There are a couple aspects here.
First, Monopoles usually fit into some kind of symmetry breaking scheme.
The idea is, when all you have is the monopole, a source of magnetic flux, then it can't spontaneously go away. But if you had some additional symmetry available, then you could continuously deform the field to get rid of the magnetic charge. It's pretty hard to show this in 3-D, because topological charge is very difficult to see in 3-D. The "hairy ball theorem" has a cool name but it's tough to show. But in 2-D it's a lot easier. Well... Less difficult anyway.
I need my visual aid here, a thing that hung above my desk for 3 years of my PhD. Imagine a torus. Now imagine that in this torus, you inscribe a Mobius strip, such that the strip goes all the way the long-way around the torus, with the edges of the Mobius on the outside of the torus. The cross-section through the torus, a disk, represents the full symmetry. Rotation around the outside of the small circle, and so twisting the surface of the Mobius, of the torus represents the remainder after symmetry breaking.
So, under the full symmetry, we can continuously deform the Mobius strip to get rid of the change in orientation. We can do that because we can change the strip so that it goes to zero width, and twists. But if we can only rotate each location, and we have to keep things continuous, then we can't get rid of the kink in the strip.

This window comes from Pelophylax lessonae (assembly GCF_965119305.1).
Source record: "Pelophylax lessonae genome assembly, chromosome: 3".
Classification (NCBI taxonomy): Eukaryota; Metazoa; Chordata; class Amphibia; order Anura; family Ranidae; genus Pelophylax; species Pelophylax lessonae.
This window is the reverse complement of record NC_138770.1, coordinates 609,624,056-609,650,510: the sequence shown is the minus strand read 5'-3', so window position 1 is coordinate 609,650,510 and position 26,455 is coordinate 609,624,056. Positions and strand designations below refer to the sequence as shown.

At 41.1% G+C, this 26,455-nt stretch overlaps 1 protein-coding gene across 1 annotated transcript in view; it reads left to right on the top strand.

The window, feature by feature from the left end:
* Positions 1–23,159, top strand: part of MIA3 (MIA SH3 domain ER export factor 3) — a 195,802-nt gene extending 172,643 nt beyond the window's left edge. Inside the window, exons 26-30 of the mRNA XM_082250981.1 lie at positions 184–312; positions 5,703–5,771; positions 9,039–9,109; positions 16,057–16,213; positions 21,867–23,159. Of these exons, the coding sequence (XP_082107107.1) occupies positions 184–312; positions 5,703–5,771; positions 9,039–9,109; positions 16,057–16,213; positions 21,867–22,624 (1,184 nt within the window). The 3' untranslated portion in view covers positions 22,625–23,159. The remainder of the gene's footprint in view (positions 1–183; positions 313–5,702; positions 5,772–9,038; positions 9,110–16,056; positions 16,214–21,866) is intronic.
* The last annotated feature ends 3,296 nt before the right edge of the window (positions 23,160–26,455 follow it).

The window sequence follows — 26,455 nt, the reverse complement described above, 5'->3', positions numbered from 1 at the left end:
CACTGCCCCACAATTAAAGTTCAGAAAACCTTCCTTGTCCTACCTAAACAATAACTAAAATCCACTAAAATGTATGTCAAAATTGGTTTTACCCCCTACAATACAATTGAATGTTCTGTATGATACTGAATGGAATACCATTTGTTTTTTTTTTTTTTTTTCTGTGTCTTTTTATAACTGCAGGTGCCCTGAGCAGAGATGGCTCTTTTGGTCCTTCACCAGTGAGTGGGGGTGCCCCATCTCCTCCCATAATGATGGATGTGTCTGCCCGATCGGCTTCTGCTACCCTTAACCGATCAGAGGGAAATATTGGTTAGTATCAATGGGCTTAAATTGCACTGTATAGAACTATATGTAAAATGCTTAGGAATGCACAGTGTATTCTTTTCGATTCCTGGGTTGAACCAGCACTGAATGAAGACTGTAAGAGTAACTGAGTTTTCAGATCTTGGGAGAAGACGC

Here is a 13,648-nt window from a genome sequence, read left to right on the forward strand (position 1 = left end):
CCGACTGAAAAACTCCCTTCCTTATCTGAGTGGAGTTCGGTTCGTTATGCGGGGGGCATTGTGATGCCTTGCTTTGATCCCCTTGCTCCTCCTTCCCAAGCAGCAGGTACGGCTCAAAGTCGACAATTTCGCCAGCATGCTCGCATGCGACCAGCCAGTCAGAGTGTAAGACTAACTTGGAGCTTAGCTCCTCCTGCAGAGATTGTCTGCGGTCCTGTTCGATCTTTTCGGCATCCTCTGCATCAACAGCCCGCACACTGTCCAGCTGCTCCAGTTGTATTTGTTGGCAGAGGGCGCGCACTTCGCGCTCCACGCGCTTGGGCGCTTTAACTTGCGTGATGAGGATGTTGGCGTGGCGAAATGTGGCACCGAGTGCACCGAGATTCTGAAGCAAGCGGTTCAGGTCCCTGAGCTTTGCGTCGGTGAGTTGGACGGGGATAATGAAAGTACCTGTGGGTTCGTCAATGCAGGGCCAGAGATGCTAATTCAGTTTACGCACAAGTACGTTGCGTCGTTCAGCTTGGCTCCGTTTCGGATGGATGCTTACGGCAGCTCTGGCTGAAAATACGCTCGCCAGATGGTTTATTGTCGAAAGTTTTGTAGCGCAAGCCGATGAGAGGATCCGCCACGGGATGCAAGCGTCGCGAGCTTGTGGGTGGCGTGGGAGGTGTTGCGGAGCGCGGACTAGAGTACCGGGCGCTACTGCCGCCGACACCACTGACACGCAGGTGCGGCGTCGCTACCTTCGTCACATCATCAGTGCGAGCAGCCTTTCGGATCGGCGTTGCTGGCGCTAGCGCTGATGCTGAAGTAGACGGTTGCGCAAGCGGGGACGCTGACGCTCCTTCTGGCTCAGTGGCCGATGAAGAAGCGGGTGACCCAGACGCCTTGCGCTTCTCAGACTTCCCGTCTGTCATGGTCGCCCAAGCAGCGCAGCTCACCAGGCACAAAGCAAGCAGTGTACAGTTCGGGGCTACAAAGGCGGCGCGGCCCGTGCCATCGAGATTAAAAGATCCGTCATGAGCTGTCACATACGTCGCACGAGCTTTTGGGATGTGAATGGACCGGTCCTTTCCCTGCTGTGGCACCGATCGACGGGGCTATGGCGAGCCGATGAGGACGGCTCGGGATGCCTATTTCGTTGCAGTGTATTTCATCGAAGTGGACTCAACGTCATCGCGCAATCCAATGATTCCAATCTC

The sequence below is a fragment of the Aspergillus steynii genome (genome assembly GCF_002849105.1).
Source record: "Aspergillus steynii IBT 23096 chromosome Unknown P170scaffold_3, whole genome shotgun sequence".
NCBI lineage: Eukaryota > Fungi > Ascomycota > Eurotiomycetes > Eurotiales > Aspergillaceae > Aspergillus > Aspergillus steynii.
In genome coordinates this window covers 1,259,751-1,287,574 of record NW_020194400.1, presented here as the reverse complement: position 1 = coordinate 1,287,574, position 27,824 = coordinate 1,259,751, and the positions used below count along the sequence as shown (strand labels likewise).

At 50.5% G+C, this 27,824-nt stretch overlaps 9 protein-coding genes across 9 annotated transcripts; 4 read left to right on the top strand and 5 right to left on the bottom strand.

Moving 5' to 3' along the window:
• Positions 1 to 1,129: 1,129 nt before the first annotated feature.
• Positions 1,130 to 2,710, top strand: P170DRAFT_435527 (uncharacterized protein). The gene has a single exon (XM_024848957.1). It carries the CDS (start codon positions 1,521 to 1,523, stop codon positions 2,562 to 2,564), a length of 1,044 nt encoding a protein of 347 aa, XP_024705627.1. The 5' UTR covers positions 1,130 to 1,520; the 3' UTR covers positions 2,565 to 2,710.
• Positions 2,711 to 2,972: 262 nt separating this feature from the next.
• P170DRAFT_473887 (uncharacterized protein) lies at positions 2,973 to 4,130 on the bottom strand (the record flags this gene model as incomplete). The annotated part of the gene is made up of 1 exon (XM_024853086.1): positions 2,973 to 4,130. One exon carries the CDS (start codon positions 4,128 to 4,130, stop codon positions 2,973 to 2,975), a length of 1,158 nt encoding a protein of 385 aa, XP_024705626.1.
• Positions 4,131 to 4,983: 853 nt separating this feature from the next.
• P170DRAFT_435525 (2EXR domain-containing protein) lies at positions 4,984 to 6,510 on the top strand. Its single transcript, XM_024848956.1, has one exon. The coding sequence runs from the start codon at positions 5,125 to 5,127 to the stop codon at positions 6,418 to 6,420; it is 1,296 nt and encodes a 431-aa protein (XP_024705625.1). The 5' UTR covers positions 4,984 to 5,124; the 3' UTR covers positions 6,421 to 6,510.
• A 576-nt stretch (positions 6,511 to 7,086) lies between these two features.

So, if the full symmetry is restored at high enough energy, then we can create a monopole at those high energies, cool it, and have it become topologically frozen in.
The other aspect of the monopole is, it may act very weirdly in relation to non-Abelian fields. That definitely includes SU(2), etc.
The basic idea is this. You build a monopole in a principal fiber bundle by constructing it in gauge patches. For example, you build a north and south hemisphere, and you make structure transformations between them. You build it so that in the north hemisphere, the pole is in the south, and in the south, the pole is in the north. So you never hit the string.
What you find with monopoles that have non-Abelian charge, there is a problem. A gauge transform can move the pole from one hemisphere to the other. That is, for non-Abelian monopole charge, you can not properly build the hemispheres so as to hide the string.
This post imported from StackExchange Physics at 2020-11-08 17:31 (UTC), posted by SE-user user93146